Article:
And last I checked,people wearing surgical masks are not refusing to take them off if they plan to give or receive public services.

Lame false equivalencies. I commend you for the effort though.

It's not about "Sharia"-and invoking that is demagogic.  

So long as a personal religious conviction harms no one else(and it harms no one if a woman wears a burqa by choice, as virtualy any burqa-wearing woman in Canada or Quebec obviously does)it's not the place of the state to force a person to compromise or abandon that religous conviction.

It would be equally wrong for Quebec to bar Jagmeet Singh or any other Sikh from a wearing a turban, since the turban oppresses no one and is, in fact, an egalitarian gesture(the early Sikhs started wearing turbans in defiance of the convention in Indian society that only rajahs were allowed to wear them).

Bill 62 singles out women in burqa for special suspicion, hostiity, and humiliation, when those women have done nothing to deserve such treatment.

Ken... the turban and hijab are not a problem...at all. And to have a problem with either or both of those is definitely racist.

We're talking about face coverings. There are a lot examples where you are obliged to uncover your face. And when it comes to ID,it's imperative. It's also a reality in this country.

You have women wearing the niqab or burqa who think they shouldn't have to uncover their faces at any point or for any reason. Hence,this is not a Sharia country,your right to wear these garments is protected to a certain degree. As I said,when receiving or giving public services you must uncover your face. If you need ID,especially Medicare,driver's license and passports,you must uncover your face.

Earlier comments I made about needing to know what's under these things in public is pure paranoia. But a lot of people are uncomfortable and afraid of the niqab and especially the burqa. In some ways I understand that fear.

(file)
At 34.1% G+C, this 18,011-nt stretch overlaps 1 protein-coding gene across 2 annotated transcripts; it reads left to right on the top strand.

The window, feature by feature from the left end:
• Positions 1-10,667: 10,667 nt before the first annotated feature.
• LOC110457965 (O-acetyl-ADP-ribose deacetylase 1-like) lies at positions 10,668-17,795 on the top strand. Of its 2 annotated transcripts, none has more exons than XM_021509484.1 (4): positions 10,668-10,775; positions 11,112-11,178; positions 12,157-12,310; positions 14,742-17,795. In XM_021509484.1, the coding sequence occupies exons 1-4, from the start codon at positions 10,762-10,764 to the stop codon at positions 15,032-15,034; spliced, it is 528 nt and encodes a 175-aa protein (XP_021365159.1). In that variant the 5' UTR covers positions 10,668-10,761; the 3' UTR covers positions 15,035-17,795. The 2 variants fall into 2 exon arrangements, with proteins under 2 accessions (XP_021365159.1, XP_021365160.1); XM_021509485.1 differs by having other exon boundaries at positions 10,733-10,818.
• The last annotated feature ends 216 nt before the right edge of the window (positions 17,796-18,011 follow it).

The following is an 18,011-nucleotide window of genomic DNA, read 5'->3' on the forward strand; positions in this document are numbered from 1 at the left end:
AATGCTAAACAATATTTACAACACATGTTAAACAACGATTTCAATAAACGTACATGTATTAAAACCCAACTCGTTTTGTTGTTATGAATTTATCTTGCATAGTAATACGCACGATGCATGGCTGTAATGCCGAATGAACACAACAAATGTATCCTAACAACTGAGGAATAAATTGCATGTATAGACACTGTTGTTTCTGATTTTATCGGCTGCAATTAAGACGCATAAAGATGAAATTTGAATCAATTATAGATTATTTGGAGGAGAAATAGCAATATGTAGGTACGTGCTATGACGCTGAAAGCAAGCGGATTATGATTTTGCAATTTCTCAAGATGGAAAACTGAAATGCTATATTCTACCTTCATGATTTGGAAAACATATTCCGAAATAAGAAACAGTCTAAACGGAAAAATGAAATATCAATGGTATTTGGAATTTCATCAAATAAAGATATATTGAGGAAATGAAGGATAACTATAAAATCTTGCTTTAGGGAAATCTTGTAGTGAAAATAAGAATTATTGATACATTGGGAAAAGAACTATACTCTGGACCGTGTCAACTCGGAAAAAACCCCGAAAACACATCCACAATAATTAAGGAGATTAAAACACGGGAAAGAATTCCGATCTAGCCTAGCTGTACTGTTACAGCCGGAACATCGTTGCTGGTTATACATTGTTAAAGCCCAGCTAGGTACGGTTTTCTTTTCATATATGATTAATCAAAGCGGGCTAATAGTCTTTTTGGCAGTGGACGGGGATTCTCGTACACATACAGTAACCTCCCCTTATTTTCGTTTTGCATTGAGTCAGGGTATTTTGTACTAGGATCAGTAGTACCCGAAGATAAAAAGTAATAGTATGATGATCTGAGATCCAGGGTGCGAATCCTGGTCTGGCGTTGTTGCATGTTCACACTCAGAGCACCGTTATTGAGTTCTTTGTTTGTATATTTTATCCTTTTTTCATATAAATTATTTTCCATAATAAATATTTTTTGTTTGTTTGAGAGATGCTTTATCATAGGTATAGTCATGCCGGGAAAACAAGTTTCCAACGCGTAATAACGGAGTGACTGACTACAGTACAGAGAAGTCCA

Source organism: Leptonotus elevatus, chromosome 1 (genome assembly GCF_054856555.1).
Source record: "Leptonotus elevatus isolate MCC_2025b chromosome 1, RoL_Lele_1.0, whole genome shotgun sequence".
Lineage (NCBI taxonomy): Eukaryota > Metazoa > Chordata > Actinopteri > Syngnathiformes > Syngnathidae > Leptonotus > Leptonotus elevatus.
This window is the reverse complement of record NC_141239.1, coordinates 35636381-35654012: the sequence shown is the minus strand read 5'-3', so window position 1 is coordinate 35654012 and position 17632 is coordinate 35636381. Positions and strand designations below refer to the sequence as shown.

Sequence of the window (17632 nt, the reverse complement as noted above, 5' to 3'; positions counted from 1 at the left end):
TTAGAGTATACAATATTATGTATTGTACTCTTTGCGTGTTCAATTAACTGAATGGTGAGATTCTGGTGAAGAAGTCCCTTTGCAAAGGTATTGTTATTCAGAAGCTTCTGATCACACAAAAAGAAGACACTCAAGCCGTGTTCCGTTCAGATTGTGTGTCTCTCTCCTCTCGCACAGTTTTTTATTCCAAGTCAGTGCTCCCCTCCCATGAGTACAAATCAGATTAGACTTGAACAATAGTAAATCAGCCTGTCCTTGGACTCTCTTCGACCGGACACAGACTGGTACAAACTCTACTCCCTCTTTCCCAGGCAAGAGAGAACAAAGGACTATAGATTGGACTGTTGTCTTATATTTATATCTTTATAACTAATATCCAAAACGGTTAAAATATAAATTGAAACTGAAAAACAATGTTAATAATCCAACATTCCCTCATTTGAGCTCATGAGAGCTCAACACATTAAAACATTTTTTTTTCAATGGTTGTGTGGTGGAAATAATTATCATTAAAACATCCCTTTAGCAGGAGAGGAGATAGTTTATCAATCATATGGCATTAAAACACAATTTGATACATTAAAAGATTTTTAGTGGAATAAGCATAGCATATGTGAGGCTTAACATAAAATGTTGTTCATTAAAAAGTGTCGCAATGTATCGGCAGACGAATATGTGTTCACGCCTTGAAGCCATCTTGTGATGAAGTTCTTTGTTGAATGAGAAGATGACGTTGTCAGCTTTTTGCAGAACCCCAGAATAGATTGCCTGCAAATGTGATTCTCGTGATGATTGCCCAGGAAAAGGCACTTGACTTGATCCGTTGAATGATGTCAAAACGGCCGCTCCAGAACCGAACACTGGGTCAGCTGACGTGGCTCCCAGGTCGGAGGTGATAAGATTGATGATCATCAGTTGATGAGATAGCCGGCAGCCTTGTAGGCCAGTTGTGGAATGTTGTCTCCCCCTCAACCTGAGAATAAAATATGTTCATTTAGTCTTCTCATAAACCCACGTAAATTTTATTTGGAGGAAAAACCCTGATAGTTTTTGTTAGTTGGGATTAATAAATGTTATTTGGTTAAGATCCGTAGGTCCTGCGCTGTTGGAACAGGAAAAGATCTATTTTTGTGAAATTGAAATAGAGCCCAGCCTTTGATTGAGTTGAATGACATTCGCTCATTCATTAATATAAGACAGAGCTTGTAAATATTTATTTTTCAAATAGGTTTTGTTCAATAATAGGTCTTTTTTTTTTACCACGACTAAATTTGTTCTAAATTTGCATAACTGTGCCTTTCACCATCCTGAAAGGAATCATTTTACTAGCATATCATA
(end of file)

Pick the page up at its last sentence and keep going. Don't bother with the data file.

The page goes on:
But I'm not backing down from when I said that the niqab and especially the burqa doesn't really have a place over here.

It's just like accomodating people who refuse to have a female doctor or covering up windows where women are exercising or doing yoga because of their dressing. It's them who need to accept the values here,not the other way around.

Am I really being racist here? I say absolutely not. It's reasonable. There are many instances where you MUST uncover your face. You must accept a woman doctor. You must accept women working out in whatever sporting clothing they may where.You must accept that you live in a country where women are not dogs or inferior or offensive just for existing.

As I said,this is Canada. We can accept diversity but we're not a theocracy and we have absolutely no desire to become one.

And yes,that applies to Catholism and Christianity as a whole too. The crucifix doesn't belong in the National Assembly,the cross on top of the mountain doesn't really have a place in public either.

We're secular. And if we have to drag people kicking and screaming into secularism,so be it.

Ken Burch Ken Burch's picture

6079_Smith_W wrote:

Well that, of course. But I have also heard people who honestly think it is oppression and that it is best if the state steps in, and others who take the anti-clerical secular line (even though they have a blind spot about who it is actually having an impact on).

And I am just reading (elsewhere) a FB friend who is European but lives in southeast asia who thinks it is a fine law. I don't think it is just overt racists and anti-immigrants. I think a lot of would be progressives have let their imperialism (and racism) get the better of them. But then that's hardly a new story.

I'm just more curious as to what the political motive is at this time

The motive is carrying "the regions" in the next Quebec election. The PLC, the CAQ, and the PQ all think they have to out-Islamophobe each other to do that. If this was 1939, the PLC, the CAQ and the PQ would be passing the equivalent legislation against a different group.

josh